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UCLA FYI

Strange new role: favorites

September 30, 2008|Chris Foster | Times Staff Writer

UCLA's football team has been presented with yet another challenge. People are expecting the Bruins to win this week.

UCLA is anywhere from a 16- to 19-point favorite over Washington State on Saturday at the Rose Bowl.

Radio mouthpieces Monday were already talking about a big Bruins victory. One went so far as to predict a win by "three or four touchdowns." Another was framing the game as "must-win" for UCLA, but was mum on what reward the Bruins would get by winning -- the likelihood of not finishing last in the Pacific 10 Conference?

In a world of instant hyperbole, the Bruins (1-3 overall, 0-1 in conference play) have a three-game losing streak and must guard against overconfidence.

"Anyone getting caught up in the hype of whether we're any good or the worst team in America, whether we're the underdog or whether we're supposed to beat teams, shame on you," tailback Kahlil Bell said. "The last time I checked, Washington State and us had the same amount of wins."

The details are what has public opinion leaning toward Westwood.

UCLA beat Tennessee; Washington State (1-4, 0-2) beat Portland State. The Bruins lost, 59-0, to Brigham Young, now ranked No. 8. But Washington State has yet to hold a Pac-10 opponent to fewer than 60 points, losing to Oregon, 63-14, and California, 66-3.

"I would hope that the guys on our team, having been on the other side of the coin, realize they can't pay attention to that stuff," UCLA Coach Rick Neuheisel said. "We'll make very sure that it is about us, and us improving."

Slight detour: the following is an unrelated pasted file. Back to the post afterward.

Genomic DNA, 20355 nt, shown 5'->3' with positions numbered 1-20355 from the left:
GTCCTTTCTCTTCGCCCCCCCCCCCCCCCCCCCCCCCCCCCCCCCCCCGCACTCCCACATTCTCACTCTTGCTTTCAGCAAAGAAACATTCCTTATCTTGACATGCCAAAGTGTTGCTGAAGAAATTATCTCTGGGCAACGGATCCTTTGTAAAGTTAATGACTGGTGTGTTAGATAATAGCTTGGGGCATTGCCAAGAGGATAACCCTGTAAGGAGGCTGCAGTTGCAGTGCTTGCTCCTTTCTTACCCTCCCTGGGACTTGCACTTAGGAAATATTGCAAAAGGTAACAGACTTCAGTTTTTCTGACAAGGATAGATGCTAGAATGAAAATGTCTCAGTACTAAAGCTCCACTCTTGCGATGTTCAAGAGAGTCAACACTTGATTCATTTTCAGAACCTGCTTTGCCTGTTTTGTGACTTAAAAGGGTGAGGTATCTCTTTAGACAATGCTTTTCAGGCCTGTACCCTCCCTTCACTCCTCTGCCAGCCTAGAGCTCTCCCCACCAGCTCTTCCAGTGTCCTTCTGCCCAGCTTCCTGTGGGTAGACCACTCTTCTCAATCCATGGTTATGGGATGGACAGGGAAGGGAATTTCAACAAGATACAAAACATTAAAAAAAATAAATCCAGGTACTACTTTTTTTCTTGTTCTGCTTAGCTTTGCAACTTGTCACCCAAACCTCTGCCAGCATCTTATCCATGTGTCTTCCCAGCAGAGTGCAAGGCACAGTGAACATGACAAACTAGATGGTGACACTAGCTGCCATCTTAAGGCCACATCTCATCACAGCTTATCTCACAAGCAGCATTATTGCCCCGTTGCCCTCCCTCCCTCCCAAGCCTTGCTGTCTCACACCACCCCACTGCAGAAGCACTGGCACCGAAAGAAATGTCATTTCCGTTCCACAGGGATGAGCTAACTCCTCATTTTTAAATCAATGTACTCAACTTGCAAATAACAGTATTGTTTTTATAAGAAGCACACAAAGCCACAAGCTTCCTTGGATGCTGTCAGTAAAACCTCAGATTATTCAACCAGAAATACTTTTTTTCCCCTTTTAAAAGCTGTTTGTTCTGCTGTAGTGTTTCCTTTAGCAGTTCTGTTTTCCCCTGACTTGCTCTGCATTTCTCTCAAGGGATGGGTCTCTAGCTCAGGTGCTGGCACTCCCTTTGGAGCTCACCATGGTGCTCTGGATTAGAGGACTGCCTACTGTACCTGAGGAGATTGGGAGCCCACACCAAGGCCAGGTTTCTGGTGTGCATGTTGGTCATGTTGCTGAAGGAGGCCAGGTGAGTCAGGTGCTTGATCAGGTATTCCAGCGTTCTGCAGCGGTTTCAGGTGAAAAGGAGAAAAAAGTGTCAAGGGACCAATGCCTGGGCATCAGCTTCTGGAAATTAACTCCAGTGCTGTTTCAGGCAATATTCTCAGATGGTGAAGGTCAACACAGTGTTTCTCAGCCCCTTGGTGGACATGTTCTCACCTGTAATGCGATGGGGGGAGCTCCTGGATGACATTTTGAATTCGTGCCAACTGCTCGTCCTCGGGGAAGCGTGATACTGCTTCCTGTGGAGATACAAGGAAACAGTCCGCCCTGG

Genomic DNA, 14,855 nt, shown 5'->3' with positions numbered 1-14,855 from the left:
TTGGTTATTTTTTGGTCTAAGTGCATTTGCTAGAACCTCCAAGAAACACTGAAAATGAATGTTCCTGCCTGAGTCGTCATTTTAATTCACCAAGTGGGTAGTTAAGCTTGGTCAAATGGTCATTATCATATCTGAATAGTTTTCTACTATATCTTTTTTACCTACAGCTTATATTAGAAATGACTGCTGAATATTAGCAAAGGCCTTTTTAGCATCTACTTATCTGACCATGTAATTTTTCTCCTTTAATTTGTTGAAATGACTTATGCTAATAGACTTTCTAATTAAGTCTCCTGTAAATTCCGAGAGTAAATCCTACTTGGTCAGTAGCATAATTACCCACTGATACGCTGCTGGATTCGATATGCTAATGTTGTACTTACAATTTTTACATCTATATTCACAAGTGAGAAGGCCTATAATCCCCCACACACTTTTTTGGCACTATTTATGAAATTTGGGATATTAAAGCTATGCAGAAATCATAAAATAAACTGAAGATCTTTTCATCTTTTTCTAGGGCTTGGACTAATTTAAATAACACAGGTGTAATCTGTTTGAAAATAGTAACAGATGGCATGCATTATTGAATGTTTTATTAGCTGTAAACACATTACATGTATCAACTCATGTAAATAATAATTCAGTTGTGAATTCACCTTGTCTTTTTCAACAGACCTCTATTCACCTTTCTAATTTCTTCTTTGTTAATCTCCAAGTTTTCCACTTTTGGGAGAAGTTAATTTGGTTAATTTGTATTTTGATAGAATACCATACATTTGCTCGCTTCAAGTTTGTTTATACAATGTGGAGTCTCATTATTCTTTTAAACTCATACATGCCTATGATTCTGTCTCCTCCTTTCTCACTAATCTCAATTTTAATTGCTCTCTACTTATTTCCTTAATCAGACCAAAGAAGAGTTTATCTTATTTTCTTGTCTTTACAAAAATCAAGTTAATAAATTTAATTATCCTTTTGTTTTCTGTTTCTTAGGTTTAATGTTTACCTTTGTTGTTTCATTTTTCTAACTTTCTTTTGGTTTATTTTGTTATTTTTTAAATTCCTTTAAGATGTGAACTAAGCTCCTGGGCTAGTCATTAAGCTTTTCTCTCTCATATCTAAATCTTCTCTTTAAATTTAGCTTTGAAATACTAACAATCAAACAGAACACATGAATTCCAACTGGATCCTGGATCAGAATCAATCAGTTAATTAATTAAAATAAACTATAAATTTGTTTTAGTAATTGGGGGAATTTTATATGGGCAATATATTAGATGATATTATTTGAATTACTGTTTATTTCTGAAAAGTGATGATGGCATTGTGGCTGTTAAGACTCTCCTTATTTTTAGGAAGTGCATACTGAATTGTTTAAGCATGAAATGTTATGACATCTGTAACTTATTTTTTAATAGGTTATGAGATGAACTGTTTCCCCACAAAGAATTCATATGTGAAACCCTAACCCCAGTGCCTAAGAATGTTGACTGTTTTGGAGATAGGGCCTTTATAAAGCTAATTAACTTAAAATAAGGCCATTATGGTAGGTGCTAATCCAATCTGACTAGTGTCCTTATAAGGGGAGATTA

While prognosticators are leaning the Bruins' way, history is on the side of the Cougars. Washington State has won six of its last seven games against UCLA, including the last three played at the Rose Bowl.

But this season, the Cougars have been outscored, 213-47, in their losses.

"Anyone who gets caught up in that stuff is just fooling themselves," Bell said. "We were a huge underdog against Tennessee. Look what happened."

Austin's powers

The 250 return yards that Terrence Austin covered against Fresno State underscored the game-breaking potential the junior wide receiver totes around.

The difficulty has been getting Austin the ball on offense, where he can use his speed. He leads the team with 20 receptions, but is averaging only nine yards a catch.

Austin ran the ball twice against Fresno State -- on a reverse and on a fly-sweep when the Bruins lined up quarterback Kevin Craft at wide receiver and had a running back take a direct snap.

"Part of what you do on offense is say, 'What can you do?' and part of it is, 'How do you get your playmakers the ball?' " Neuheisel said. "In the passing game, that's a little more difficult because you can't predict what the coverage will be. You don't ever want to tell a quarterback who to throw to. That being said, we want to get the ball in Terrence's hands as many times as we can."

Odds and split ends

Tailback Aundre Dean and wide receiver Marcus Everett are expected to return to practice this week, and Neuheisel is hoping both will be ready to play Saturday.

Dean, a freshman, suffered a sprained ankle against BYU on his first college play. With Chane Moline moving to fullback, the Bruins need a fourth tailback.

Everett, who suffered a dislocated toe in the season opener, ran Sunday and Neuheisel said, "We'll see if he is able to go at game speed."

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chris.foster@latimes.com

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